When I’m not taking classes at St. Lawrence and living in Canton, I work at my local movie theatre. The particular cinema I work at is one of the smaller franchises in an enormous corporate enterprise, that accounts for over five hundred theatres, in nearly every state of the U.S. Naturally my pay is lousy. In fact its barely above minimum wage, which, considering that I’ve worked at this particular business for almost three and a half years, is not only frustrating for me, but basically insults my reluctance to test such a hostile job market for “seasonal” work.
Maybe its due to the fact that my beguiled, corporate lemming of a boss not only fails to pull his own weight (pun intended), but simultaneously manages to infuriate everyone in the theatre, with a robotic demeanor of corporation approved behavior, that, whether consciously or not, seems to be attached to nearly everything he says or does. “It’s all gotta go through corporate” is probably the most common sentence I hear come out of my GM’s mouth, which I wouldn’t find particularly disturbing if I didn’t sense an undertone of superiority, as if he and the rest of the upper management were tallying their profits and chuckling, knowing all to well the high ground they occupied over their disenfranchised employees in the face of unemployment.
Luckily, I now only work at the theatre on summer and winter break, and even though my job itself is relatively straightforward and easy, I still find the majority of the time that I’m working to be mildly depressing. Its not such much the people I work with or the continuous, remedial tasks I have to perform, it’s really more of the collective hate and resentful obedience shared by the whole staff for our general manager. His ineptitude is beyond words. Not even so much for the things he does wrong (of which there are dozens each day), it’s his inability to understand that what he’s doing isn’t right, by either delegating blame to his employees or corporate superiors, which ever suits him for the particular occasion.
There isn’t anyone I work with that doesn’t have a list of frustrated complaints from being left out in the cold by my boss. If you need more hours he’ll say he can’t use up any more payroll or his boss (the district manager) will be unhappy. On days when it is busy, most of which we are usually understaffed, he’ll say that the corporate projections for the day were off, and that he didn’t think we’d need any more staff. While all of what I’m saying may sound like a character assassination of my boss, in reality it’s a scathing critique of the corporate hierarchy that created him. What my GM, and all others like him, represents is someone who can fill the all-important space between the six-figure, corporate brass and the minimum wage hourly workers. Essentially he is a roadblock, whose management role is to keep us out of sight and out of mind, so that his corporate superiors can more easily look past the actual people who maintain their theatres, and focus on the all important sales figures and profit margins.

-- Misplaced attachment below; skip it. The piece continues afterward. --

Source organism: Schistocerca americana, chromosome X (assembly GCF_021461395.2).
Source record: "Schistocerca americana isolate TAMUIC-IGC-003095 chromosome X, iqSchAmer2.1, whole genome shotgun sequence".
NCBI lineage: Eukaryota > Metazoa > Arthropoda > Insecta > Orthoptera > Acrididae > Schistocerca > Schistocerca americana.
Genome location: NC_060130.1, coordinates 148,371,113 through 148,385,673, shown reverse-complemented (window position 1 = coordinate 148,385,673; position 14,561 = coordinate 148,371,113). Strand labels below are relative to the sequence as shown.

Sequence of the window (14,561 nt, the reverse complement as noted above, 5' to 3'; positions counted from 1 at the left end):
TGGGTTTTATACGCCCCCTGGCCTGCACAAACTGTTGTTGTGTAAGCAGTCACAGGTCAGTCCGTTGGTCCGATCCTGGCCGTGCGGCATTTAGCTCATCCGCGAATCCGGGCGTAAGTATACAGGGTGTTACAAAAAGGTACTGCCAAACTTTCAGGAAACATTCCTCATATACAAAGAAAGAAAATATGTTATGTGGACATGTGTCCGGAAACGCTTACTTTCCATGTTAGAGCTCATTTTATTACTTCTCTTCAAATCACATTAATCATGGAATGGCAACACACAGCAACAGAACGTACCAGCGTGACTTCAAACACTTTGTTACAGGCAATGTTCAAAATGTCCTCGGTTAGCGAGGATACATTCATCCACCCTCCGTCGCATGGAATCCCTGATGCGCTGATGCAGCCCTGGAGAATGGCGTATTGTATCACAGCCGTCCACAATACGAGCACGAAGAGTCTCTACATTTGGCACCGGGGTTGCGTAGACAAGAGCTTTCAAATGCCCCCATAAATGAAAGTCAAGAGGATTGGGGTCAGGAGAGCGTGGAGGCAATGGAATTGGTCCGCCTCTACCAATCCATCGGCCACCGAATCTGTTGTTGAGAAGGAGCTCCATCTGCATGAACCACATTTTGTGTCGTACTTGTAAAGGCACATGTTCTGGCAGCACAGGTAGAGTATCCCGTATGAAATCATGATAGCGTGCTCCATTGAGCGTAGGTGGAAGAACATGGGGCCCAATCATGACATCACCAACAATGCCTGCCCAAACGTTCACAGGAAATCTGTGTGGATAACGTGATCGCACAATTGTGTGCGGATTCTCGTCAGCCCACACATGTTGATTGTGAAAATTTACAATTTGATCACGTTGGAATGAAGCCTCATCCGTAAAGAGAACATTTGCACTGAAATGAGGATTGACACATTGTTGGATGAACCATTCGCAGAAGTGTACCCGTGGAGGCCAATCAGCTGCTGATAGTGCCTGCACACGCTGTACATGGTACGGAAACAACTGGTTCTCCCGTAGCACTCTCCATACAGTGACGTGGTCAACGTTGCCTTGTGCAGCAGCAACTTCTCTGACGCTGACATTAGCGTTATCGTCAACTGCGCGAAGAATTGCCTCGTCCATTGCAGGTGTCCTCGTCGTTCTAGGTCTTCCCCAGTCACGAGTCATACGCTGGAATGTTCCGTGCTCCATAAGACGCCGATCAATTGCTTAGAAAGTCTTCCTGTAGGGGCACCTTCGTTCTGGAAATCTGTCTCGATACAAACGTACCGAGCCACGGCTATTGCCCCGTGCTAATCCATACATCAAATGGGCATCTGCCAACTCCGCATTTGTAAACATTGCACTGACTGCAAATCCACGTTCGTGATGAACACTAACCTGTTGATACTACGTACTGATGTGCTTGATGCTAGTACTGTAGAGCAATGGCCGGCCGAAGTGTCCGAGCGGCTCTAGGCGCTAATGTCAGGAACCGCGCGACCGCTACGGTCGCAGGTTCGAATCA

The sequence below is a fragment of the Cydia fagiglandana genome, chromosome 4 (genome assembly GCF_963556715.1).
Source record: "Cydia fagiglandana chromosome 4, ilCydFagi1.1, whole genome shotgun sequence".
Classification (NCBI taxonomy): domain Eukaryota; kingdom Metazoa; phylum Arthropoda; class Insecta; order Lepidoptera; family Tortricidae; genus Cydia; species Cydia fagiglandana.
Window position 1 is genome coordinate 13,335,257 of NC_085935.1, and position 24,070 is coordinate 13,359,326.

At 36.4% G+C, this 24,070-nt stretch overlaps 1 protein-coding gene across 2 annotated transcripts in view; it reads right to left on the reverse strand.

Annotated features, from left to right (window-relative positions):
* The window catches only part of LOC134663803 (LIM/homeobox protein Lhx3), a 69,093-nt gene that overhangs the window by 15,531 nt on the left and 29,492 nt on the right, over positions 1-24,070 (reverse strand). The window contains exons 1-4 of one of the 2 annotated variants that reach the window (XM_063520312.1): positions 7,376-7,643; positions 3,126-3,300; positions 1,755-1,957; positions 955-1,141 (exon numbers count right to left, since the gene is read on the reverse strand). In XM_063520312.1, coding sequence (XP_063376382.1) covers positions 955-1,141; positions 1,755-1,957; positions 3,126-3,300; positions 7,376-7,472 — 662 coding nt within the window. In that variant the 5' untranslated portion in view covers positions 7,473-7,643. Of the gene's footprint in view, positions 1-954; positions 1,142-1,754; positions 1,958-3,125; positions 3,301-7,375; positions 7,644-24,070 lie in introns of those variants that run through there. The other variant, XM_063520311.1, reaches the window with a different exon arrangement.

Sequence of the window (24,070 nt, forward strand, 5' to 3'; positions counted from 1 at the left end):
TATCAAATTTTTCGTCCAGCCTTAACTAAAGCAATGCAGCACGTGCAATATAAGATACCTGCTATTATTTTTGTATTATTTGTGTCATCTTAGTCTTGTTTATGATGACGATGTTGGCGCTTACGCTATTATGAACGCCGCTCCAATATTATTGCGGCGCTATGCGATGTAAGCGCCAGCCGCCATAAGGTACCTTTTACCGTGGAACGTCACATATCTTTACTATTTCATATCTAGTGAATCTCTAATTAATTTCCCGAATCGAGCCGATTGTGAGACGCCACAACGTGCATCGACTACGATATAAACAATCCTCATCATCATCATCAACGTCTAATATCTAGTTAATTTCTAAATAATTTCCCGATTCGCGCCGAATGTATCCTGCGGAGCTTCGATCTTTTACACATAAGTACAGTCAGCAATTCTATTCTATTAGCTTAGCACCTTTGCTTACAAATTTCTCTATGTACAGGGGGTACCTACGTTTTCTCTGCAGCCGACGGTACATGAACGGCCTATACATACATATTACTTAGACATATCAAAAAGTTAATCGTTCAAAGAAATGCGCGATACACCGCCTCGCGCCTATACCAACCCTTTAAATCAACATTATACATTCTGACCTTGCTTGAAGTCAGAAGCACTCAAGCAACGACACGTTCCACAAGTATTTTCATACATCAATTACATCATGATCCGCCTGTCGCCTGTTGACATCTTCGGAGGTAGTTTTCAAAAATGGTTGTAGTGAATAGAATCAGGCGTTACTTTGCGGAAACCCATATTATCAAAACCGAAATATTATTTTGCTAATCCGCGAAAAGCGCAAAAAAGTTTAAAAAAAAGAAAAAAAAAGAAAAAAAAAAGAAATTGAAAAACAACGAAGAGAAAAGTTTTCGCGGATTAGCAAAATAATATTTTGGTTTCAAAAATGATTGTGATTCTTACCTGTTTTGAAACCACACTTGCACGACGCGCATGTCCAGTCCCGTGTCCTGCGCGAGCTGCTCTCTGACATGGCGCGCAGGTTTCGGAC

What I’ve taken from my experiences working at the movie theatre is how much distance the corporate structure creates between the average employee and the profit they create. Not only are we denied an adequate share of the revenues our theatre generates, but we are discouraged from trying to improve our own stock within the company. My GM once let it slip to me in a conversation that his boss, and the rest of the upper management, typically liked to see a high level of turnover in a theatres staff so that they could keep rehiring people, and only have to pay starting wages. That way they wouldn’t be required to give as many raises and promotions. On a given day the theatre might only have to spend five percent of what it makes on payroll, and considering the ridiculous mark-up on the prices of concessions like popcorn and candy (which are both over 400% of what we pay for them), its easy to see how a cinema that’s only manned by three or four people at a time might be able to make some considerable profits. But at the end of the day all the money ends up leaving the theatre in an armored car; “transported” to our corporate headquarters hundreds of miles away. Its kinda sad seeing your days work walk out the door in a duffel bag, especially when you realize you’ll only end up getting twenty bucks back. Luckily for me I’ll probably never have to depend on this job to make a living, but after working among those who do now for three years I truly feel sorry that they’ll have to keep being reminded of that feeling every day.
Sorry I realize this is a little long-winded but my frustration really boiled over one night and kind of turned into a rant. I’ll understand if you cant use this or have to significantly edit it
Jake Milender (603) 738-6741